This is an odd story to find in the Old Testament, isn’t it? Or you might think so if you hadn’t read the emotional high notes when Jacob reunited with Esau and Joseph revealed himself to his brothers. The fast pace and gory action of Judges dies down, and the focus on great battles and important figures shifts to just one family.
Elimelech, Naomi, Mahlon, Chilion. They’re just a family from Bethlehem, looking for food. We leave our homelands looking for work now, don’t we? A lot more than maybe we want to. Every American ward you go to outside of Utah you’ll find plenty of people from elsewhere, who felt called there, or who chased a job there, or who just wanted some land and it was cheap there. Nowadays I know more people from my hometown in Utah than in my hometown. It’s a lonely thing, for everyone to be around people they didn’t grow up with. And the book of Ruth is a lonely story.
Elimelech dies. No less a tragic story for being common. You might imagine Naomi would come to hate the place that killed her husband, but she stays, I’d imagine for her sons, as they take wives of the Moabites. This land becomes a land of joy and sorrow both.
Then the sorrow overthrows the joy. Her beloved Mahlon and her beloved Chilion die. Naomi alone is left of that family that left Bethlehem.
There’s a lot of weeping in this book. It’s a humble story that hits you in the heart. It’s good to read, in the midst of all the action, all the adventure, all the smiting and killing and God schooling Israel with the famine and the sword, it’s good to read about ordinary people who just couldn’t stand to see each other be lonely.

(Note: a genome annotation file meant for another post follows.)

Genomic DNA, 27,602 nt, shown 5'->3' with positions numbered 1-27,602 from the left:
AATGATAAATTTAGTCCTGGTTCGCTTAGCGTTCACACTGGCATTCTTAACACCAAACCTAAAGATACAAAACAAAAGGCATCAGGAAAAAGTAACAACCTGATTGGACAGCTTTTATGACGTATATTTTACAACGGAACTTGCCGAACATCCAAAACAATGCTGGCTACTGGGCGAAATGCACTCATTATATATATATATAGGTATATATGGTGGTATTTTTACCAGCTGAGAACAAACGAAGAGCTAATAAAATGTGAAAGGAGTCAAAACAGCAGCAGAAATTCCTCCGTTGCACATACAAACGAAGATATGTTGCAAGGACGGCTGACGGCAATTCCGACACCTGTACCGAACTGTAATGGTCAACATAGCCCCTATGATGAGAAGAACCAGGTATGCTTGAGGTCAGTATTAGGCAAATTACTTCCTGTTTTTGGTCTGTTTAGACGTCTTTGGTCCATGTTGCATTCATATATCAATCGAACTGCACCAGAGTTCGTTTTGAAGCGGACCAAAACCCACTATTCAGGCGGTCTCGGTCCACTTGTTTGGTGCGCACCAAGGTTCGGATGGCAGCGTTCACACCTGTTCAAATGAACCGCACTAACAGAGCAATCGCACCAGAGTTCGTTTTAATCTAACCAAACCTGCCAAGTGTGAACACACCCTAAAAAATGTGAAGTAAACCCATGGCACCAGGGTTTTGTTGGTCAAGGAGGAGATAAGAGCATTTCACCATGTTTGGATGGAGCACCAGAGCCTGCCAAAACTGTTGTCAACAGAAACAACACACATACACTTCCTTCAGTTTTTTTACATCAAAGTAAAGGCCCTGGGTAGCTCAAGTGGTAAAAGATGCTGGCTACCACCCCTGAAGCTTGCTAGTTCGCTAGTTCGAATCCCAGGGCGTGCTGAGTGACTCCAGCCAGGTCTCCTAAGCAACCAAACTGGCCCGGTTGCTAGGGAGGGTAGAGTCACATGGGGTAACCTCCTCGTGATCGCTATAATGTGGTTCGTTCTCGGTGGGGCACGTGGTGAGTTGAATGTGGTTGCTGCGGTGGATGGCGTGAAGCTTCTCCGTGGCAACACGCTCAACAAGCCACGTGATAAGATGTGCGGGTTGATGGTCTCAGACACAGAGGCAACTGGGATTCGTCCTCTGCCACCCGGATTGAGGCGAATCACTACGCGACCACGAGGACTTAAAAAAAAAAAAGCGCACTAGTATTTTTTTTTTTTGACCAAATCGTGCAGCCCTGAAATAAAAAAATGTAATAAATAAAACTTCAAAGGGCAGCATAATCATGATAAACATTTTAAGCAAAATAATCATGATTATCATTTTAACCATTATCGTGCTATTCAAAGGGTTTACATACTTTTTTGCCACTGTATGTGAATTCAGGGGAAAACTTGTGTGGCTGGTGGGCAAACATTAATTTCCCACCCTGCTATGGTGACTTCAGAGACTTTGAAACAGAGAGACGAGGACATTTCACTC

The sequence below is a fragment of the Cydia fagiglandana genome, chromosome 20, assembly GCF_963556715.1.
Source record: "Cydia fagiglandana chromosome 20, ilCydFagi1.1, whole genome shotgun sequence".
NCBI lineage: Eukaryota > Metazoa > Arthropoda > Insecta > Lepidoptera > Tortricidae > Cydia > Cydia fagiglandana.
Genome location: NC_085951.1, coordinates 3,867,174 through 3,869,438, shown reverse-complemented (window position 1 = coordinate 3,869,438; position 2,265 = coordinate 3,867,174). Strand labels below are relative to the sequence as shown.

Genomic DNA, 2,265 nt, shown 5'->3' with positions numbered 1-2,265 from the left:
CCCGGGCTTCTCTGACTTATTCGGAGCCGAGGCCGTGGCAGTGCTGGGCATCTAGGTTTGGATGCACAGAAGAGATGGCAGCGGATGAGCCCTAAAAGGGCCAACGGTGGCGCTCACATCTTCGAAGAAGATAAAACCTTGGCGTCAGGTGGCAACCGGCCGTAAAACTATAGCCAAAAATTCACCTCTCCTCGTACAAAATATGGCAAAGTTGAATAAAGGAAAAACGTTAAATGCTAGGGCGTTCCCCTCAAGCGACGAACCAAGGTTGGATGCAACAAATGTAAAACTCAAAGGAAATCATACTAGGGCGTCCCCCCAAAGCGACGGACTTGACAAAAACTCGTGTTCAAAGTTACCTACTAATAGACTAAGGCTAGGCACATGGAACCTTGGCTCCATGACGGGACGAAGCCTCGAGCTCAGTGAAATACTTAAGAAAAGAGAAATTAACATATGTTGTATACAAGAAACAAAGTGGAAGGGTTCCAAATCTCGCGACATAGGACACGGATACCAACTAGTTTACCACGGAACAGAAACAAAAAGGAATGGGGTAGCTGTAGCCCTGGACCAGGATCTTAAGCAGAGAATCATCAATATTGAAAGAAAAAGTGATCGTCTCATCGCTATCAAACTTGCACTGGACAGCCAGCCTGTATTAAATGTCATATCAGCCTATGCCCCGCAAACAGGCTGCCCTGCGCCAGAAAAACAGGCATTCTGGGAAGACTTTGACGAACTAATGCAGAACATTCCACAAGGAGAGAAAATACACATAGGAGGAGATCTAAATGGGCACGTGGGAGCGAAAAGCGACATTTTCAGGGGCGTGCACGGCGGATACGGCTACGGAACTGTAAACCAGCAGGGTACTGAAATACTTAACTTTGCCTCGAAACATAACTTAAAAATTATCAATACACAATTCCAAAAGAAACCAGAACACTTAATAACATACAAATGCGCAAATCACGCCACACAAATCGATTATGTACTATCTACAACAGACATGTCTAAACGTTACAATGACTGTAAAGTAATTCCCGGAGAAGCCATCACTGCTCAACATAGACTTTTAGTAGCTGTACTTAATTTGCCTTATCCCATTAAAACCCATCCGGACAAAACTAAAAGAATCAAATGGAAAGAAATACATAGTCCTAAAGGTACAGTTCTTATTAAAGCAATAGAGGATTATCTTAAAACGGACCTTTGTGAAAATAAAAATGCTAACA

Naomi doesn’t want her daughters-in-law to care for an old woman all their lives, one with no prospects for them, returning in rags to the place she was born. Neither of them want to see the mother of their beloved husband wander off to die alone. And at the culmination of the story, we find that Boaz can’t allow Ruth, a woman with virtue as bright as the sinners of the book of Judges were dark, to linger in mourning.
Elimelech doesn’t come back. Mahlon and Chilion don’t come back. We never see Orpah again – I hope she was able to make a visit. Grief is woven into the structure of this short story, which makes it more thematically appropriate, I think, than many other stories in the Bible. Our world is broken. Sin and death reign. Hope is fleeting but it exists and blessed be the name of our God for that.
I don’t know why or how the book of Ruth survived the millennia to come to us. There are explanations, for sure, but I don’t think it would be any less great of a story if David and Christ didn’t trace their ancestry to this Moabite woman, if Spear Carrier C were the most illustrious descendant of Naomi and Ruth. It’s a reminder not only of the fallen nature of the world we live in, but that sometimes, despite that, good things happen.